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The colonized and the exiled

Normally, histories of Europe talk about colonialism in terms of a mother country, or center, and a periphery. But in actuality, the periphery was located in Europe itself. It was located in Europe’s peasantry. Colonialism and the agricultural revolution in Europe are parts of the same process – the process that gave us capitalism and, more generally, the process of production that has become the norm, either achieved or striven for, across ideologies, for the last century.
The doubling of the European and the American savage is the secret heart of the noble savage myth. While conventional histories attribute the noble savage idea, wrongly, to Rousseau, and attribute the savagery solely to the Indians, in actuality the topos was as much about the European peasant, about the laws and norms concerning the forest and the field, which is what Europe largely was, as much as America, up through the 17th century in England and France. And of course all through the 19th century for much of Prussia and Austro-Hungary, Italy and Spain. The peasant was always considered a savage by the city intellectual – Engels called them simply stupid, idiots, clowns (a word for rustic in the 16th century, from, one school holds, colōnus “farmer, settler – from which comes, of course, colony) - and in Vienna, around 1900, intellectuals would say things like Vienna lives in the 20th century while Galician peasants live in the fifteenth.
I’ve been thinking about this as I’m reading Claudio Magris excellent study of Joseph Roth and the culture of exiles from the Ostjuden. It is from Magris book that I learned that Roth, who was born in a shtetl, wrote an impassioned study in 1927, Juden auf Wanderschaft, of the culture and immigration of Jews from the shtetl. It begins with thunderously excommunicating introduction that reminds me very much of the Black power high notes of the 1960s:
“This book waives all applause and approval, but also even the contradictions and criticism of those who disregard, disrespect, hate and persecute the Eastern European Jews. It is not turned to those Western Europeans who, out of the fact that they were born to elevators and toilets, deduce the right to make bad jokes about Romanian lice, Galician bedbugs, and Russian fleas. This book waives as well the “objective” reader, who with his cheap and sour good intentions squints at the East and its inhabitants from the shaky towers of Western civilization; lamenting, out of pure humanity, the lack of good sewage and out of fear of infection wants to imprison the poor immigrants in barracks, leaving the solution of a social problem to mass death. This book will not be read by those who deny their own father or grandfather, who through chance escaped from the barracks. This book is not written for a reader who will take it badly of the author that he treated the object of his study with love instead of “scientific empiricism”, which is another name for boredom. “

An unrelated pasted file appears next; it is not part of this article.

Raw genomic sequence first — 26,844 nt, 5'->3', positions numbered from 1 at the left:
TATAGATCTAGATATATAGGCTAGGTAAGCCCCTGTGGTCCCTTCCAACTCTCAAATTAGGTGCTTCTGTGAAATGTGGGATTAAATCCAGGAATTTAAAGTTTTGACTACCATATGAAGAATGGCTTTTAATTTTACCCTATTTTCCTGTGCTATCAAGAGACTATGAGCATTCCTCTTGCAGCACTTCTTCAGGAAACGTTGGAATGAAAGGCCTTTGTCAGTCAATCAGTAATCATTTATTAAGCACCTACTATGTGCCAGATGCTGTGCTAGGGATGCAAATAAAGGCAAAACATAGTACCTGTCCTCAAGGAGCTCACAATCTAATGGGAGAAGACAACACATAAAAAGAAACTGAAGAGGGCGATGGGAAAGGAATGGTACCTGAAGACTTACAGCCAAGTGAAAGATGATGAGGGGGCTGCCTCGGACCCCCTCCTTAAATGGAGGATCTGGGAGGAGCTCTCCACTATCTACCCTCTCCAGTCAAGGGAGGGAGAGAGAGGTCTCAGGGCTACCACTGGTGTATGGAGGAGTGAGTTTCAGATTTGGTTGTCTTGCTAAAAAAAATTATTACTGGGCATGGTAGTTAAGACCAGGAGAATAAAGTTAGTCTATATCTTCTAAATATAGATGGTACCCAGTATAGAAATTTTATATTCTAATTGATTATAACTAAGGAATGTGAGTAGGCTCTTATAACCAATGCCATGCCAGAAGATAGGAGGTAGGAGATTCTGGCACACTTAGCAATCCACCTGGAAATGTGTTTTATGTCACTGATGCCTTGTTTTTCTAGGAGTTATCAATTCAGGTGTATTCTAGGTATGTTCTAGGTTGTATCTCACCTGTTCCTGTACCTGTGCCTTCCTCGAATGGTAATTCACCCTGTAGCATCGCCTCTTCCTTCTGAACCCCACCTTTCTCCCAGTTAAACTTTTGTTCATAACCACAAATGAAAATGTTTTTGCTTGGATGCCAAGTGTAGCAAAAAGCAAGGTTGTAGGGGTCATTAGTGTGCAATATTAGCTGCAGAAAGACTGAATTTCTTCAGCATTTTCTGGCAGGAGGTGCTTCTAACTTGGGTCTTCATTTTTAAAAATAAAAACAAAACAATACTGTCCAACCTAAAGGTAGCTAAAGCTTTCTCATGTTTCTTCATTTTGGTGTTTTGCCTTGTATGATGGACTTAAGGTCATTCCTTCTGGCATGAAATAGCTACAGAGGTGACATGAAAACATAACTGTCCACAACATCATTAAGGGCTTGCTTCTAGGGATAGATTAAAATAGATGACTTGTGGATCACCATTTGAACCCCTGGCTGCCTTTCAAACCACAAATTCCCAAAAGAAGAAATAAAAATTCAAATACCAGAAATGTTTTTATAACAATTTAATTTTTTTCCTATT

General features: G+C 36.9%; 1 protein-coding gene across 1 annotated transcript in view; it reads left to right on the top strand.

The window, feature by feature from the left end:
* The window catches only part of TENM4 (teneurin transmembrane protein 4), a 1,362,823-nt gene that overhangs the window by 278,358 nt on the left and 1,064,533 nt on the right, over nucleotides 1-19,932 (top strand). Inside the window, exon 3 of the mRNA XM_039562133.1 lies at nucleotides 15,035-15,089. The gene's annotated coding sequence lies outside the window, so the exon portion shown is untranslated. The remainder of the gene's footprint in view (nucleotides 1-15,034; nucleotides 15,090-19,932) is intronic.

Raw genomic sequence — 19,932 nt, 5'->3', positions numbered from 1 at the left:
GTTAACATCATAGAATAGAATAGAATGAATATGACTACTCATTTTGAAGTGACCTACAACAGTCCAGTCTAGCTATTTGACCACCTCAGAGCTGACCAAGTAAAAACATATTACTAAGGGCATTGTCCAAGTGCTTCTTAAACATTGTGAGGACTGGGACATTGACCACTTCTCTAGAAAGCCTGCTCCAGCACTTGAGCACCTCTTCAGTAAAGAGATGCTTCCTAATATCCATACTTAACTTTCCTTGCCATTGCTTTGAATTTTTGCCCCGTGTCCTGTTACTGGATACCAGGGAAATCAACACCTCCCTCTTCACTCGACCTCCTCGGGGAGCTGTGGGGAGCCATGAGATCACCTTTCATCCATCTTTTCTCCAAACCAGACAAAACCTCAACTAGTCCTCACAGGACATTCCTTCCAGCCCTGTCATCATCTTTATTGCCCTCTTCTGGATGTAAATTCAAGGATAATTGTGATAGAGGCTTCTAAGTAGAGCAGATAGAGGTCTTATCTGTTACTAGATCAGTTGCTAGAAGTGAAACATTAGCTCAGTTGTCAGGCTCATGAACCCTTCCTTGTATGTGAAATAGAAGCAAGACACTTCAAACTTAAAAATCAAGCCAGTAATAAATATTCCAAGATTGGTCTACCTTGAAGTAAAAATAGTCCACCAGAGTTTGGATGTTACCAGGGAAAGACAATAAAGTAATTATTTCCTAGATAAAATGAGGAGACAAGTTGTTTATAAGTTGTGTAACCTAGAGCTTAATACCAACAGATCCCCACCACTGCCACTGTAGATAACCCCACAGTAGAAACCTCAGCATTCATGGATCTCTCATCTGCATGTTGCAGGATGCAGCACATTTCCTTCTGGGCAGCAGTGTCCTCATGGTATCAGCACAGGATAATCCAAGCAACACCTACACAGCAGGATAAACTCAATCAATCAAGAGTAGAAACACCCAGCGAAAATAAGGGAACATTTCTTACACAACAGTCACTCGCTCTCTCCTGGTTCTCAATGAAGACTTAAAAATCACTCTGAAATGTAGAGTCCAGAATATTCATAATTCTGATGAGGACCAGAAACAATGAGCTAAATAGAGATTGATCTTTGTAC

The kickass and risky gambit of telling off your reader from the first sentence – that is how you know you are reading a writer for whom books and molotov cocktails are interchangeable. Or at least, who knows that this is one circuit of exchange.
Magris’s book, which in French is Loin d’ou, hasn’t, I think, been translated from Italian to English. Too bad. It prods a thickly covered historical lacuna: under the murder of the European Jews there was a culture that we miss more and more today, a culture in which the dialectic between the prophet – the magghid – and modernity’s “symbol workers” was seeded with ways of thinking through an escape from the ruthless cruelty of the modern treadmill of production. This too was murdered.